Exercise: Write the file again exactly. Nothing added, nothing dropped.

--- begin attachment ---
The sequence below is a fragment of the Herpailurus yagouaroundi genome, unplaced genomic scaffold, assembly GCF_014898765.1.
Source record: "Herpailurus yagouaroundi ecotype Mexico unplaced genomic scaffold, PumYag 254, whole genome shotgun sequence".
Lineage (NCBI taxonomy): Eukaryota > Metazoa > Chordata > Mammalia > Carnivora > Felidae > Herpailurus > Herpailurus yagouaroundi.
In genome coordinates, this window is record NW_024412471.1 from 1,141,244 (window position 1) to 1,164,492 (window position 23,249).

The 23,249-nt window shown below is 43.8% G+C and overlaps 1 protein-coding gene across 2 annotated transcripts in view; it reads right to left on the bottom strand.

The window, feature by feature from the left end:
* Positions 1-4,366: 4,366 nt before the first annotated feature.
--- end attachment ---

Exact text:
The sequence below is a fragment of the Herpailurus yagouaroundi genome, unplaced genomic scaffold, assembly GCF_014898765.1.
Source record: "Herpailurus yagouaroundi ecotype Mexico unplaced genomic scaffold, PumYag 254, whole genome shotgun sequence".
Lineage (NCBI taxonomy): Eukaryota > Metazoa > Chordata > Mammalia > Carnivora > Felidae > Herpailurus > Herpailurus yagouaroundi.
In genome coordinates, this window is record NW_024412471.1 from 1,141,244 (window position 1) to 1,164,492 (window position 23,249).

The 23,249-nt window shown below is 43.8% G+C and overlaps 1 protein-coding gene across 2 annotated transcripts in view; it reads right to left on the bottom strand.

The window, feature by feature from the left end:
* Positions 1-4,366: 4,366 nt before the first annotated feature.